It's unsustainable, but there is this firewall between the hospital and the outside world. The outside world might have to deal with triage, but the hospital itself doesn't. Once you get into the hospital you're guaranteed optimal care within the resources that they have. They might still have not have enough ventilators, but they're going to do everything in their power to eliminate risks and give you everything you need to survive. 
Best practices is also essentially the the philosophy behind all of these lockdowns. So when New York State or Massachusetts tells all of their citizens to go home and don't interact with anybody and keep a 6-foot distance between all people, they're really practicing this sort of perfect medicine where they're trying to eliminate any kind of risk whatsoever. 
And I think the silliest example of that is closing in the beaches in Massachusetts and elsewhere. The place you're least likely to catch a disease would be a beach because there's all this huge distance between you and your fellow beachgoer. There is virtually no chance of catching Covid-19, but it falls under this blanket thing. Lock downs are basically a sledgehammer approach where we're going to eliminate every possible source of infection no matter how unlikely. 
And like best practices elsewhere, the only problem is that it is frightfully expensive to do this. The horrible expense here is that by locking down everything and shutting down the economy, you are destroying people's livelihoods, you are assuring a massive depression that's going to be caused a lot more human misery than the virus itself.  
So the virus itself will be under control by the end of 2020, but the great depression, the huge economic collapse is going to go on for years and decades and it's going to be made all the worse by the fact that these these municipalities and states and countries impose these draconian lockdown rules instead of addressing the things that really matter.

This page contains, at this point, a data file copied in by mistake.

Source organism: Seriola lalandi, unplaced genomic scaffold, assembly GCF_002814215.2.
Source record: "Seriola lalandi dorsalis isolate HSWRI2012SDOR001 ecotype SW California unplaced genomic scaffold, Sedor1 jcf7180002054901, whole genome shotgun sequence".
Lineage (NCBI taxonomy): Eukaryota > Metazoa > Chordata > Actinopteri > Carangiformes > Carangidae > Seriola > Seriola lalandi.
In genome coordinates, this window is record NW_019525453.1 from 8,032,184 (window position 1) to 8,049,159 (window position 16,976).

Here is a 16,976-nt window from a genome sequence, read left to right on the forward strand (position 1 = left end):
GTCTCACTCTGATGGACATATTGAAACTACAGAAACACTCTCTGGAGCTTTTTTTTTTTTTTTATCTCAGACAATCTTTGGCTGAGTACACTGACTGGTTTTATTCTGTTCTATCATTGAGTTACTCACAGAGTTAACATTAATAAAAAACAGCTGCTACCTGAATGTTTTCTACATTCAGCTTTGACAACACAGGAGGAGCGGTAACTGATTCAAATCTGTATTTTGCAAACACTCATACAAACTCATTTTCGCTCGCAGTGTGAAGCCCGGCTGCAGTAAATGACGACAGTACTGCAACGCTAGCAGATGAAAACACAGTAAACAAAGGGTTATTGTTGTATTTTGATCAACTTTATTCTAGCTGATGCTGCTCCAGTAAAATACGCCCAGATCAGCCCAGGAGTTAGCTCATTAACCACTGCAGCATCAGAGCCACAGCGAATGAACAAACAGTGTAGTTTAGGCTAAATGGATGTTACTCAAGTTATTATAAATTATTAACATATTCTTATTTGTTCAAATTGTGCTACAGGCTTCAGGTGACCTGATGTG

So I'm back at the end of April again, four weeks later, and I've been in an out of the hospital in my cancer treatment, and I've seen a lot of best-practices medicine and virtually no triage medicine. When the slightest anomaly happens, they order a whole slew of very expensive tests, which happened to me only a few days ago. I had this disruption in my vision where everything in my left visual field was blotchy. It made it impossible to work on my computer. Within half hour of it happening, I reported it to my nurse, and that set all the wheels in motion: two MRIs, a CAT scan, an EKG, consultations with two neurologists and an opthalmologist, and they hooked me up to a heart rate monitor that I'm still wearing so they didn't miss anything.

Without getting too deep into the details, there were two explanations: the benign explanation and the slightly scary explanation that might affect my treatment. There's a high probability—I'd say 99%—that the benign explanation is true. It's only the 1% scary possibility that triggered all the tests. And that in a nutshell is the problem with best-practices. It is largely incapable of making compromises. Even a one in a thousand chance of the bad thing is enough for the specialists to be all over it and to order all the tests, and they won't rest until they have definitively ruled out the bad diagnosis.

That's one of the reasons health care costs are so high. It's not just a screwed up delivery system or all the well known problems of American health care. There's also the problem that no responsible doctor can leave any stone unturned in assuring the health of their patient. If there's a one-in-a-thousand chance of something bad happening, and it's within your power to diagnose or treat it, then you're obligated to run down that one-in-a-thousand possibility, at a huge cost to the system.

Never mind that the patient is obese or a smoker, or the patient is ninety years old and will probably die before this one-in-a-thousand risk ever happens. Doctors are obligated by the medical system, the legal system and probably their Hippocratic Oath to do everything they can for their patient, even if this risk is trivial compared to real-world concerns.

Triage medicine, on the other hand, would have to take into account the real-world costs of diagnosis and treatment, and it wouldn't bother with relatively trivial risks. In my case where there's a 99% chance this thing is benign, the triage physician would say, "Okay, those are pretty good odds, so let's forget about that other unlikely possibility." If doctors were allowed to make judgment calls like this, you might be saving 50% of all medical expenses, which ultimately means that more people are going to get served and more lives are going to be saved.